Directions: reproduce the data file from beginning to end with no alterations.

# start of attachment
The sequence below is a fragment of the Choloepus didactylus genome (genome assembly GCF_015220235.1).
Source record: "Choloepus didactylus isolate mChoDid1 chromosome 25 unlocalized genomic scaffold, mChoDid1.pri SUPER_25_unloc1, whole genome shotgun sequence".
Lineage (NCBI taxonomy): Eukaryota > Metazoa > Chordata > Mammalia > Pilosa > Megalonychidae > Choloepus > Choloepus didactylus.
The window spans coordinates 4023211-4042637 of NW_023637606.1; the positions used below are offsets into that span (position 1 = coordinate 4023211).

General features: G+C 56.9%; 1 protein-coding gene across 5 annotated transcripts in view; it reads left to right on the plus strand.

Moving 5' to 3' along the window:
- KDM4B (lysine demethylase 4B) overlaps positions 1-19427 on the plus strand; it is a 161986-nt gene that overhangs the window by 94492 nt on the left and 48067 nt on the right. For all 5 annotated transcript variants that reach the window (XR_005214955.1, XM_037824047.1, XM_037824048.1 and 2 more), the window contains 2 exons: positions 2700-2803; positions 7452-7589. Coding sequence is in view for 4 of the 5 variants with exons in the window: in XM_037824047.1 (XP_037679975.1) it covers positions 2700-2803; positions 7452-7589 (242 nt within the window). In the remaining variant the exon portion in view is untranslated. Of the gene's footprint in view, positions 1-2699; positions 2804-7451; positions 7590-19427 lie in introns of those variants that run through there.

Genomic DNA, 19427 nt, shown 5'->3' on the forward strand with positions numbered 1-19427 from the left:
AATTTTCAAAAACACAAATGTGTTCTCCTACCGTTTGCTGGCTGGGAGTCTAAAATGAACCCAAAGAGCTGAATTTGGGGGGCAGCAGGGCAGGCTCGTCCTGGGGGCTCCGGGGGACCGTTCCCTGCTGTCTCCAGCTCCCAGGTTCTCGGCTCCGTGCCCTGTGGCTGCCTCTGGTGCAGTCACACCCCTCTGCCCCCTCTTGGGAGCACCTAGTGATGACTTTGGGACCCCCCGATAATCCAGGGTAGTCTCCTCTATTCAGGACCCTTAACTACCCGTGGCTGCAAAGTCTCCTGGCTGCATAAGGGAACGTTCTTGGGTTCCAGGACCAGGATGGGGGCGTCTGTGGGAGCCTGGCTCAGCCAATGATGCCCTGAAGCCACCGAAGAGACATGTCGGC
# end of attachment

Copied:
The sequence below is a fragment of the Choloepus didactylus genome (genome assembly GCF_015220235.1).
Source record: "Choloepus didactylus isolate mChoDid1 chromosome 25 unlocalized genomic scaffold, mChoDid1.pri SUPER_25_unloc1, whole genome shotgun sequence".
Lineage (NCBI taxonomy): Eukaryota > Metazoa > Chordata > Mammalia > Pilosa > Megalonychidae > Choloepus > Choloepus didactylus.
The window spans coordinates 4023211-4042637 of NW_023637606.1; the positions used below are offsets into that span (position 1 = coordinate 4023211).

General features: G+C 56.9%; 1 protein-coding gene across 5 annotated transcripts in view; it reads left to right on the plus strand.

Moving 5' to 3' along the window:
- KDM4B (lysine demethylase 4B) overlaps positions 1-19427 on the plus strand; it is a 161986-nt gene that overhangs the window by 94492 nt on the left and 48067 nt on the right. For all 5 annotated transcript variants that reach the window (XR_005214955.1, XM_037824047.1, XM_037824048.1 and 2 more), the window contains 2 exons: positions 2700-2803; positions 7452-7589. Coding sequence is in view for 4 of the 5 variants with exons in the window: in XM_037824047.1 (XP_037679975.1) it covers positions 2700-2803; positions 7452-7589 (242 nt within the window). In the remaining variant the exon portion in view is untranslated. Of the gene's footprint in view, positions 1-2699; positions 2804-7451; positions 7590-19427 lie in introns of those variants that run through there.

Genomic DNA, 19427 nt, shown 5'->3' on the forward strand with positions numbered 1-19427 from the left:
AATTTTCAAAAACACAAATGTGTTCTCCTACCGTTTGCTGGCTGGGAGTCTAAAATGAACCCAAAGAGCTGAATTTGGGGGGCAGCAGGGCAGGCTCGTCCTGGGGGCTCCGGGGGACCGTTCCCTGCTGTCTCCAGCTCCCAGGTTCTCGGCTCCGTGCCCTGTGGCTGCCTCTGGTGCAGTCACACCCCTCTGCCCCCTCTTGGGAGCACCTAGTGATGACTTTGGGACCCCCCGATAATCCAGGGTAGTCTCCTCTATTCAGGACCCTTAACTACCCGTGGCTGCAAAGTCTCCTGGCTGCATAAGGGAACGTTCTTGGGTTCCAGGACCAGGATGGGGGCGTCTGTGGGAGCCTGGCTCAGCCAATGATGCCCTGAAGCCACCGAAGAGACATGTCGGC